Kevin Duden

Kevin Duden

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Be flexible and allow students to participate in the process how they see fit (with some guidelines).

I often talk with colleagues about ways to make the learning process more individualized rather than "cookie cutter." Maybe starting the program with an executive functioning lesson might help; have them set goals for what they want out of the program.

In my situation (a prison setting), I try to be aware of the different learning styles; auditory, visual and kinesthetic. My lessons are all on PowerPoint (visual), I read the slides aloud or more often have the students do it (auditory), and we have written worksheets that are often done in groups (kinesthetic). One weakness is that we have Spanish speaking students and the best we can do is allow them a translator.

I had a college professor years ago who allowed us to write a term paper or type our notes as part of the curriculum. He did this because had many foreign students who did not speak English well. I think this was likely a lowering of the standards, but he allowed everyone to choose rather than applying a different standard. I think that's the challenge here. I don't think it would be acceptable to allow a different standard for one group and not the other. The student should be able to choose.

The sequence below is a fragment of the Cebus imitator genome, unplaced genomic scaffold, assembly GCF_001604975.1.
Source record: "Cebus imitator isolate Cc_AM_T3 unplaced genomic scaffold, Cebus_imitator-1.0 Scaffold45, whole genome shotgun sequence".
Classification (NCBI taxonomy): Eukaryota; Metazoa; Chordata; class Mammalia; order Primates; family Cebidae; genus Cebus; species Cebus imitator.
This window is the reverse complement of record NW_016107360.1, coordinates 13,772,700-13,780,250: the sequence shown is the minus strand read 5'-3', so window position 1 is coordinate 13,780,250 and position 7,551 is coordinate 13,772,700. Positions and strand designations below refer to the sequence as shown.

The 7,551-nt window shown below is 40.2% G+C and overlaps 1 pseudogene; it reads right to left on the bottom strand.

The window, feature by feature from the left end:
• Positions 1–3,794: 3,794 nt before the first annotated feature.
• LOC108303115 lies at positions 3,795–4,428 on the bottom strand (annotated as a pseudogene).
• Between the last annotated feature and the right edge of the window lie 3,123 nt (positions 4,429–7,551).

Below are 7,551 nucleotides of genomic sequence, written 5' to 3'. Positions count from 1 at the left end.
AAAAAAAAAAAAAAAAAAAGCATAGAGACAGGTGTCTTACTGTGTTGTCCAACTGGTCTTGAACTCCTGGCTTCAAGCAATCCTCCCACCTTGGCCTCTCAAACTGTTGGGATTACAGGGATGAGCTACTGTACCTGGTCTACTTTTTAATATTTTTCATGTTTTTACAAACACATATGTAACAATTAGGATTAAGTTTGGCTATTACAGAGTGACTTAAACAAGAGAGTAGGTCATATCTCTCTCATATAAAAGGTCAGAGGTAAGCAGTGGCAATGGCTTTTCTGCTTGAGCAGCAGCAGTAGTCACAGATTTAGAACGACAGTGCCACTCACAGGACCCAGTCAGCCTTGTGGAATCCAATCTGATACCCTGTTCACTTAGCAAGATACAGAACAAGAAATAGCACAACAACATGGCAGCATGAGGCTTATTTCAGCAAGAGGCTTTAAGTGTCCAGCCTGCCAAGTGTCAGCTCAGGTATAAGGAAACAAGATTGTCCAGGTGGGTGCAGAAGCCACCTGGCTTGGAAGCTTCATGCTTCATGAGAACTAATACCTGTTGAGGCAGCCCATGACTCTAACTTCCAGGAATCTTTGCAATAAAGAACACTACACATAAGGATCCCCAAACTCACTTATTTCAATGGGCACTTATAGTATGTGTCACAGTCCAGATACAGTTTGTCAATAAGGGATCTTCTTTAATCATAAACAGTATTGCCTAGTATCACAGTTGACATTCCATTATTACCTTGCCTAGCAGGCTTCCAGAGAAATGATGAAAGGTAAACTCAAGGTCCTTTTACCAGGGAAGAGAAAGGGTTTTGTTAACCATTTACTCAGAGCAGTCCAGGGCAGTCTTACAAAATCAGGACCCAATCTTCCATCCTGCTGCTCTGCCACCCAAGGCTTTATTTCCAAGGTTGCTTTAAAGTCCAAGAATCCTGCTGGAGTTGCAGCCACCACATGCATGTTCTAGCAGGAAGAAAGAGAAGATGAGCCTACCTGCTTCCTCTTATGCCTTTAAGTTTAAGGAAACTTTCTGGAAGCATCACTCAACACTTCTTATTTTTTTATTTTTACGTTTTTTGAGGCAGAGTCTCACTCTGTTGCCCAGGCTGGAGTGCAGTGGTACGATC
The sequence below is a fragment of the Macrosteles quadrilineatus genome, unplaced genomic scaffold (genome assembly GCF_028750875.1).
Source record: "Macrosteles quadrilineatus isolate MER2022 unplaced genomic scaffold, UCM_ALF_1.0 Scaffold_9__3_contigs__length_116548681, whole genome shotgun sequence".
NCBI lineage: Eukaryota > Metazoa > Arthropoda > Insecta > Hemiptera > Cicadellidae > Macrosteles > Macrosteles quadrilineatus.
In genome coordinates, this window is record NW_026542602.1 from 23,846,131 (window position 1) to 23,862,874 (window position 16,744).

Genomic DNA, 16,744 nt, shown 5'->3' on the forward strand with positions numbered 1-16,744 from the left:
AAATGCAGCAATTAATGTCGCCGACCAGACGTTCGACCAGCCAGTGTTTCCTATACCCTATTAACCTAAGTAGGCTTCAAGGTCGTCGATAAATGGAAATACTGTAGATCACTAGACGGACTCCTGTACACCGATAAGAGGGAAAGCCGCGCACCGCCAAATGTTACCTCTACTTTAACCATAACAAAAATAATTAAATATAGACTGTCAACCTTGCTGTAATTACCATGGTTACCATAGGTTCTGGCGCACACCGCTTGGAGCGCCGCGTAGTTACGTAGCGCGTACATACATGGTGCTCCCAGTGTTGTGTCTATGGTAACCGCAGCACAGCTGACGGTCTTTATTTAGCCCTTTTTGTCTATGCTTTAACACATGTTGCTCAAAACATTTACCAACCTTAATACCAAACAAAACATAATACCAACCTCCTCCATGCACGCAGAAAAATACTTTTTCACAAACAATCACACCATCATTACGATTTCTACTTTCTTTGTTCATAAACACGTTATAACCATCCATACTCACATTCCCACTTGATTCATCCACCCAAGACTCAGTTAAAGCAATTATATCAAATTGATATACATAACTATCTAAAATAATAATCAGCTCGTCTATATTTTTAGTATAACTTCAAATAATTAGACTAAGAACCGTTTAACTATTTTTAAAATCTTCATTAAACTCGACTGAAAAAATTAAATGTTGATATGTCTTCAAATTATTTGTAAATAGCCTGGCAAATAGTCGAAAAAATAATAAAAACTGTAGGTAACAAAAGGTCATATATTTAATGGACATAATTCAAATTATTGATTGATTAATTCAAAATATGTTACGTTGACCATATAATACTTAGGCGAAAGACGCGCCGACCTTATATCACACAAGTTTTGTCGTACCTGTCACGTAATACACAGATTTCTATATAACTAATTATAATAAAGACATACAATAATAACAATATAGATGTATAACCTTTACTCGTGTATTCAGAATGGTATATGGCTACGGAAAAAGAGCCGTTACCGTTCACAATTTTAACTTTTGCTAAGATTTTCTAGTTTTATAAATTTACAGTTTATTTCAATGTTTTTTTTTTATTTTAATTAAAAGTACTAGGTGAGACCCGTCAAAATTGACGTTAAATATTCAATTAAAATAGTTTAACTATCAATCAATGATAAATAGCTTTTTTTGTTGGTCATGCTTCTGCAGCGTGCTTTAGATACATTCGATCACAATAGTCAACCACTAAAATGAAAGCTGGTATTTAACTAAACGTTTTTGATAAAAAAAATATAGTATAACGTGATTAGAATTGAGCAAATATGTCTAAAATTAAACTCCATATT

Some of this seems to repeated info and I'm forgetting all that was covered today here but I like the idea of takig notes about what works and doesn't and keeping the lessons changing and getting better over time. Sometimes I like getting into a groove but it can sometimes become monotonous. 

Just be organized and understand why you are teaching what you are teaching.

Planning will aid in execution of the lesson.

Early on there were some compression issues but once I had the material down, it goes pretty smoothly. However, I am changing some lessons (cramming several concepts into one lesson in order to offer a real-life simulation), so I will likely be dealing with that issue again.

I think the advice to create a clear grading system is very good. I also like rubrics where the students can see what level of work equals an "A," etc. This way they can budget their time.
Trying to stay flexible with the presentation when the class isn't into it or just not getting it.

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